DENVER -- A 19-year-old Arvada woman accused of trying to help ISIS agreed to a plea deal with prosecutors Wednesday morning.
Shannon Conley plead guilty to providing material support to a terrorist organization. In the plea deal, she agreed to provide details about conspirators.
Conley faces up to five years in a federal prison and a $250,000 fine, according to Jeffrey Dorschner, spokesman for U.S. Attorney John Walsh. She will be sentenced in January.
Before sentencing the judge, who accepted Conley's plea, said he wanted a psychological exam.
Conley's public defender said she was "horrified" by ISIS acts in recent months including the beheading of two American journalists. Being arrested likely saved the young woman's life the lawyer said.
Conley has been in federal custody since FBI agents arrested her at Denver International Airport in April as she was allegedly on her way to help ISIS.
The FBI had watched Conley for months. According to Walsh, Conley met a co-conspirator online and started talking discussing how Islam required participation in violent jihad.
The co-conspirator told Conley that he was fighting to ISIS in Syria and the two decided to become engaged, Walsh said. Together they worked to have Conley travel to Syria to join her new fiancé, he said.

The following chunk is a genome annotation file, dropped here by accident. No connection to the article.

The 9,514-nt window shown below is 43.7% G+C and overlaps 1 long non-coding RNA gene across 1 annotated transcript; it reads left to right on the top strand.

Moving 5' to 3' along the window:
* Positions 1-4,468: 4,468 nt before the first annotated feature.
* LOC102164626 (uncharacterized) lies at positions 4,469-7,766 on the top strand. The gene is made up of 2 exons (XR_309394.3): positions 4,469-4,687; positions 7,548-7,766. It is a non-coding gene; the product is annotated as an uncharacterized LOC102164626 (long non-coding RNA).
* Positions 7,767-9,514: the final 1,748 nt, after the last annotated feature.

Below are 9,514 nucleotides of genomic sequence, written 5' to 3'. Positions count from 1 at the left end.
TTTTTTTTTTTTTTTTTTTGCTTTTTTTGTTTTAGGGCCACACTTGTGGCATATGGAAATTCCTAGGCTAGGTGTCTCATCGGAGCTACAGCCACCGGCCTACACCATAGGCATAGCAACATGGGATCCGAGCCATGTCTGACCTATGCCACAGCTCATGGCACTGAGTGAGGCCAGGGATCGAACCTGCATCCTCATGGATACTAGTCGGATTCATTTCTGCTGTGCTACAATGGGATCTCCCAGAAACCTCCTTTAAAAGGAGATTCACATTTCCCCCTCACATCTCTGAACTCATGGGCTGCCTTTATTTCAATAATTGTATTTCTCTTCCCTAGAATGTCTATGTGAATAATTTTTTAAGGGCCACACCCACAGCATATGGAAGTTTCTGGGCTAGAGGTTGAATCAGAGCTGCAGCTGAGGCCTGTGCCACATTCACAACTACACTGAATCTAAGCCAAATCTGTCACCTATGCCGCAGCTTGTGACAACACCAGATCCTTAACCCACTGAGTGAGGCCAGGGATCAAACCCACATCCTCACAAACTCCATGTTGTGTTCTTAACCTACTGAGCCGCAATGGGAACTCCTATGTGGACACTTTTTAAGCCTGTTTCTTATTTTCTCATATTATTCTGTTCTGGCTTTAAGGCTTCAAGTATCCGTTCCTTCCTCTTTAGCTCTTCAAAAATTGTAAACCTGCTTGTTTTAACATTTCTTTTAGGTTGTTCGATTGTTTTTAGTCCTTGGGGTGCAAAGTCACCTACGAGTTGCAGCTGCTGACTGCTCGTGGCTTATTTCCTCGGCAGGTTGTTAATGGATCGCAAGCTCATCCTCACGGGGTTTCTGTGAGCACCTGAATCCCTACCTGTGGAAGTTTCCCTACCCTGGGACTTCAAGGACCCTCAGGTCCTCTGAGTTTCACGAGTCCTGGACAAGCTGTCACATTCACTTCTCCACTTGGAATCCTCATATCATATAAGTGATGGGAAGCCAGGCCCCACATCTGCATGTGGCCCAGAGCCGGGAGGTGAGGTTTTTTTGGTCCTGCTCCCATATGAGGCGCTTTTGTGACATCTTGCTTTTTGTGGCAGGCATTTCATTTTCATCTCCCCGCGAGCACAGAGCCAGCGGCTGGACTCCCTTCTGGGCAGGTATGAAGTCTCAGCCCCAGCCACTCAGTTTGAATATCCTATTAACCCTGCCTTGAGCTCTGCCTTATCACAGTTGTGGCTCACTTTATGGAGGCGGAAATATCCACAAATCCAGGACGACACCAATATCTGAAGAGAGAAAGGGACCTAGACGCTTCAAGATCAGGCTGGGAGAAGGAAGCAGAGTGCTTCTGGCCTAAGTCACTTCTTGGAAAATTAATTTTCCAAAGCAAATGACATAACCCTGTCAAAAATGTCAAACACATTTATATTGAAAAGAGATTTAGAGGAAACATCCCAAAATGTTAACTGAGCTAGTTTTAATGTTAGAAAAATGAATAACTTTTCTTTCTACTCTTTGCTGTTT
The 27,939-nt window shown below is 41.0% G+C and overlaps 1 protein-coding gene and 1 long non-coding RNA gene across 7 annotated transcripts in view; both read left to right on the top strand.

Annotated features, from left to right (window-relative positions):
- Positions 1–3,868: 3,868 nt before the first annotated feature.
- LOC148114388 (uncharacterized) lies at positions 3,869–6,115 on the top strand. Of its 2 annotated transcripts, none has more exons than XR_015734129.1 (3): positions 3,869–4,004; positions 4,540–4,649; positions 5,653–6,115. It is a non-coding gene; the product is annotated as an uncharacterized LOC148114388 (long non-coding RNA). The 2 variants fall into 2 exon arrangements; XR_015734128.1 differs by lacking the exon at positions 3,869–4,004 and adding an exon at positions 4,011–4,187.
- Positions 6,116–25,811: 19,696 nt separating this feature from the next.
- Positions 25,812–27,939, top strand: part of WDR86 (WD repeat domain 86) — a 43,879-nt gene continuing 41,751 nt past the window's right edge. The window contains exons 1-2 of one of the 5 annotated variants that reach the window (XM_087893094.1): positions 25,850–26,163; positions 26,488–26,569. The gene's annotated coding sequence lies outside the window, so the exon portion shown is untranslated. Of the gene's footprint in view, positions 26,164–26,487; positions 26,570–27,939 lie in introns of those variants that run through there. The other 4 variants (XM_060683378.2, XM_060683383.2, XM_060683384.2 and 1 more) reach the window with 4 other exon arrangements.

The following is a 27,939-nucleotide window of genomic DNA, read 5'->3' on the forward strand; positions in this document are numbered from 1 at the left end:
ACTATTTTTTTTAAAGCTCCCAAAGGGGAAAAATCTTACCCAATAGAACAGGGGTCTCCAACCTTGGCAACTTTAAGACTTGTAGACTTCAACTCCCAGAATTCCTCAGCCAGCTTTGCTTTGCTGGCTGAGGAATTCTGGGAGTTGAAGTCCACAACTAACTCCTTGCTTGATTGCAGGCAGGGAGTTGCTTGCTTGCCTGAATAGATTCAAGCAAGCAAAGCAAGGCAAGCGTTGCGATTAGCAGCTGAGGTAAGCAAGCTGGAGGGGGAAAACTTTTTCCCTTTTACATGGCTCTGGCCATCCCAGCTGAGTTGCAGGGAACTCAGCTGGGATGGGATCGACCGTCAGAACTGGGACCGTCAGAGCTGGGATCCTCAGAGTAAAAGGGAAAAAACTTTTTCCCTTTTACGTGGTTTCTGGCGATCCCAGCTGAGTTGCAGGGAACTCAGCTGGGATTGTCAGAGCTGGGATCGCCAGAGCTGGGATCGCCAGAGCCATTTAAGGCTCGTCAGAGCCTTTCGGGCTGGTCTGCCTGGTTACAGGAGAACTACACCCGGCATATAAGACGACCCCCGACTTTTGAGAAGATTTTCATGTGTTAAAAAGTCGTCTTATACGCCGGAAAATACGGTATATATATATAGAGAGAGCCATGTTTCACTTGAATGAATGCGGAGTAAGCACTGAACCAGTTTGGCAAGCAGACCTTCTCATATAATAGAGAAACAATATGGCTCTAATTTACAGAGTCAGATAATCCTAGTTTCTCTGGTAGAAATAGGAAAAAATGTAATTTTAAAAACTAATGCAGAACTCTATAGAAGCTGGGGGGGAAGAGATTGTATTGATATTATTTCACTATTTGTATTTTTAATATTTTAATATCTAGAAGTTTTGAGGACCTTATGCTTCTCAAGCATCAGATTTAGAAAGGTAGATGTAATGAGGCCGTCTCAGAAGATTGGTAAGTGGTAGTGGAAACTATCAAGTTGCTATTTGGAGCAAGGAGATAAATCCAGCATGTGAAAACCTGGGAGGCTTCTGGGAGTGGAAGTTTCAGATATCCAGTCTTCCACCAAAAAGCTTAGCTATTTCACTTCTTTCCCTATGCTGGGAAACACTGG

Officials say Conley joined the U.S. Army Explorers (USAE) to be trained in U.S. military tactics and in firearms. She traveled to Texas for USAE training and also received a first aid/nursing certification and National Rifle Association certification.
When agents searched her home, they found DVDs of lectures by Anwar Al-Awlaki, an American-born Islamic militant, and a number of books and articles about Al-Qaeda, its affiliate groups and jihad, Walsh said.
Conley's actions were hardly covert and several times FBI agents "met with her in extraordinary attempts to persuade her not to carry out her plans to travel overseas to provide support to a foreign terrorist organization," Walsh said.
Officials say Conley started talking about terrorism at Faith Bible Chapel in Arvada in November. The pastor there said he felt Conley was a "terrorist wannabe" but none-the-less called the FBI.
"These FBI agents clearly knew that this is a disturbed young woman (and) not a major terrorist threat," legal analyst Dan Recht said.
A fellow student at Regis University noticed she wore unusual clothing and said Conley switched from several religions in a matter of six months, finally settling on Islam.
He said she introduced herself as Halima, a name she also posted on her Facebook page.
When Conley made arrangements with her co-conspirator to fly to Turkey, she was arrested by FBI agents at DIA in April. Conley confessed she planned to marry a terrorist she met online and join ISIS, officials said.
"It seems as though the federal government is going to have to come down hard on her to create a deterrent," Recht said.